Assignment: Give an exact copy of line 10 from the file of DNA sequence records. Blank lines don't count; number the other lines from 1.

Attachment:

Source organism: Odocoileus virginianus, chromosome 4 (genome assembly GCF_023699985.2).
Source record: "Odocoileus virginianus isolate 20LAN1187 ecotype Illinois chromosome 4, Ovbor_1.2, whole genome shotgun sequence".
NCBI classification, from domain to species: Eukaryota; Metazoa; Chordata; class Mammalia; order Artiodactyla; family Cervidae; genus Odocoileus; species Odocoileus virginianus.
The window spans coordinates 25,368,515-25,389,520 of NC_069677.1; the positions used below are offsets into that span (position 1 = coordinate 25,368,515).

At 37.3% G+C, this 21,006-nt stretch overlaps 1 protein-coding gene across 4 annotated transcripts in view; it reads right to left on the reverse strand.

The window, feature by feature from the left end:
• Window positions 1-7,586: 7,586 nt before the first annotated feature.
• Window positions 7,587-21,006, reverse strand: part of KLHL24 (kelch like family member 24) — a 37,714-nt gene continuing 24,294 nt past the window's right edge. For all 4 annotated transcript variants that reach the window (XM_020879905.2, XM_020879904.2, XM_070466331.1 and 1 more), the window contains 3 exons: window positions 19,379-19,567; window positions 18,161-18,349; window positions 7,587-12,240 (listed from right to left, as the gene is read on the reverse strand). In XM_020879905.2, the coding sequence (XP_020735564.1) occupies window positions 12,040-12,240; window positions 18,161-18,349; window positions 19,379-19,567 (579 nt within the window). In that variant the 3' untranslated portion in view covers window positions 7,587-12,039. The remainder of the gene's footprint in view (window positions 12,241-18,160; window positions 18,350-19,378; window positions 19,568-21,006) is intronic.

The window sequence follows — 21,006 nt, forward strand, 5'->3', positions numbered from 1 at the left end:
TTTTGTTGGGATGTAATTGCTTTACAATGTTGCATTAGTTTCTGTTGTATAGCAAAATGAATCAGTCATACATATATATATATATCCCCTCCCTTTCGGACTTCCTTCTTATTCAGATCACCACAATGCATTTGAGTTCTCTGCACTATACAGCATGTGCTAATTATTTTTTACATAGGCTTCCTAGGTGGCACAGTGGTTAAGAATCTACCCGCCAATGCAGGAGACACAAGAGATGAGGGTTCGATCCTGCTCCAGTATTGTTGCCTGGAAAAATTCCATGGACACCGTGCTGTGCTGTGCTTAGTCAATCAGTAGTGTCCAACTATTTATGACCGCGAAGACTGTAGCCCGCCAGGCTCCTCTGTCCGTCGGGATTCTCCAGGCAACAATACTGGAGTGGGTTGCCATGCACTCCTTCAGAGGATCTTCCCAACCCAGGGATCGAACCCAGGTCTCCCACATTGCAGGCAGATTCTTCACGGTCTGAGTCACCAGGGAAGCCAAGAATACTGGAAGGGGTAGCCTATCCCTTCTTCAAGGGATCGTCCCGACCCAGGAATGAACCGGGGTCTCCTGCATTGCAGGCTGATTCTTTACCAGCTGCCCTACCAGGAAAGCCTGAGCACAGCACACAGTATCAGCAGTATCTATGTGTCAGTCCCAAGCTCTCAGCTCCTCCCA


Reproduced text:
TTTTGTTGGGATGTAATTGCTTTACAATGTTGCATTAGTTTCTGTTGTATAGCAAAATGAATCAGTCATACATATATATATATATCCCCTCCCTTTCGGACTTCCTTCTTATTCAGATCACCACAATGCATTTGAGTTCTCTGCACTATACAGCATGTGCTAATTATTTTTTACATAGGCTTCCTAGGTGGCACAGTGGTTAAGAATCTACCCGCCAATGCAGGAGACACAAGAGATGAGGGTTCGATCCTGCTCCAGTATTGTTGCCTGGAAAAATTCCATGGACACCGTGCTGTGCTGTGCTTAGTCAATCAGTAGTGTCCAACTATTTATGACCGCGAAGACTGTAGCCCGCCAGGCTCCTCTGTCCGTCGGGATTCTCCAGGCAACAATACTGGAGTGGGTTGCCATGCACTCCTTCAGAGGATCTTCCCAACCCAGGGATCGAACCCAGGTCTCCCACATTGCAGGCAGATTCTTCACGGTCTGAGTCACCAGGGAAGCCAAGAATACTGGAAGGGGTAGCCTATCCCTTCTTCAAGGGATCGTCCCGACCCAGGAATGAACCGGGGTCTCCTGCATTGCAGGCTGATTCTTTACCAGCTGCCCTACCAGGAAAGCCTGAGCACAGCACACAGTATCAGCAGTATCTATGTGTCAGTCCCAAGCTCTCAGCTCCTCCCA